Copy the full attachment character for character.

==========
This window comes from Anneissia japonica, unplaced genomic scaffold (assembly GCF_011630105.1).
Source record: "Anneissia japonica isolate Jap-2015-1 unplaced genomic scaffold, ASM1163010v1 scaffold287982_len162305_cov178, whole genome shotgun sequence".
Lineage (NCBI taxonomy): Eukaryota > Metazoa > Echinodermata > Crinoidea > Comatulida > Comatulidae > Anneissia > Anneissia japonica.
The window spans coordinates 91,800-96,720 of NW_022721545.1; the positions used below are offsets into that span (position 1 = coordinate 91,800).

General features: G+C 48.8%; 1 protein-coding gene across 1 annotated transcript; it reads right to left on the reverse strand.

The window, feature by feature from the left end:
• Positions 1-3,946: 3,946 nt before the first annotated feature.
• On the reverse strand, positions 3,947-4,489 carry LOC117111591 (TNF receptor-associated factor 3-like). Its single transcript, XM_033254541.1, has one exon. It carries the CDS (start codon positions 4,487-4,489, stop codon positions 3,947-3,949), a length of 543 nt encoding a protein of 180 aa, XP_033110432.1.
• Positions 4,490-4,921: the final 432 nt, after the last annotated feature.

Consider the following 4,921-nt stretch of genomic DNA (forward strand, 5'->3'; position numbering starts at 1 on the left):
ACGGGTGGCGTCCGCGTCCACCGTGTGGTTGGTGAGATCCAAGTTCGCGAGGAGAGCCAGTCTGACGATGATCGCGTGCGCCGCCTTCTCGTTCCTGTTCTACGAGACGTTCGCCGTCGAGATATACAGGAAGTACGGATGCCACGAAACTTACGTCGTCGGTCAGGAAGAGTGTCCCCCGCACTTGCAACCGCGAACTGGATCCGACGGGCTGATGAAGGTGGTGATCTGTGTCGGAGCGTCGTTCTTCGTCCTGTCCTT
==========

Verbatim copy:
This window comes from Anneissia japonica, unplaced genomic scaffold (assembly GCF_011630105.1).
Source record: "Anneissia japonica isolate Jap-2015-1 unplaced genomic scaffold, ASM1163010v1 scaffold287982_len162305_cov178, whole genome shotgun sequence".
Lineage (NCBI taxonomy): Eukaryota > Metazoa > Echinodermata > Crinoidea > Comatulida > Comatulidae > Anneissia > Anneissia japonica.
The window spans coordinates 91,800-96,720 of NW_022721545.1; the positions used below are offsets into that span (position 1 = coordinate 91,800).

General features: G+C 48.8%; 1 protein-coding gene across 1 annotated transcript; it reads right to left on the reverse strand.

The window, feature by feature from the left end:
• Positions 1-3,946: 3,946 nt before the first annotated feature.
• On the reverse strand, positions 3,947-4,489 carry LOC117111591 (TNF receptor-associated factor 3-like). Its single transcript, XM_033254541.1, has one exon. It carries the CDS (start codon positions 4,487-4,489, stop codon positions 3,947-3,949), a length of 543 nt encoding a protein of 180 aa, XP_033110432.1.
• Positions 4,490-4,921: the final 432 nt, after the last annotated feature.

Consider the following 4,921-nt stretch of genomic DNA (forward strand, 5'->3'; position numbering starts at 1 on the left):
ACGGGTGGCGTCCGCGTCCACCGTGTGGTTGGTGAGATCCAAGTTCGCGAGGAGAGCCAGTCTGACGATGATCGCGTGCGCCGCCTTCTCGTTCCTGTTCTACGAGACGTTCGCCGTCGAGATATACAGGAAGTACGGATGCCACGAAACTTACGTCGTCGGTCAGGAAGAGTGTCCCCCGCACTTGCAACCGCGAACTGGATCCGACGGGCTGATGAAGGTGGTGATCTGTGTCGGAGCGTCGTTCTTCGTCCTGTCCTT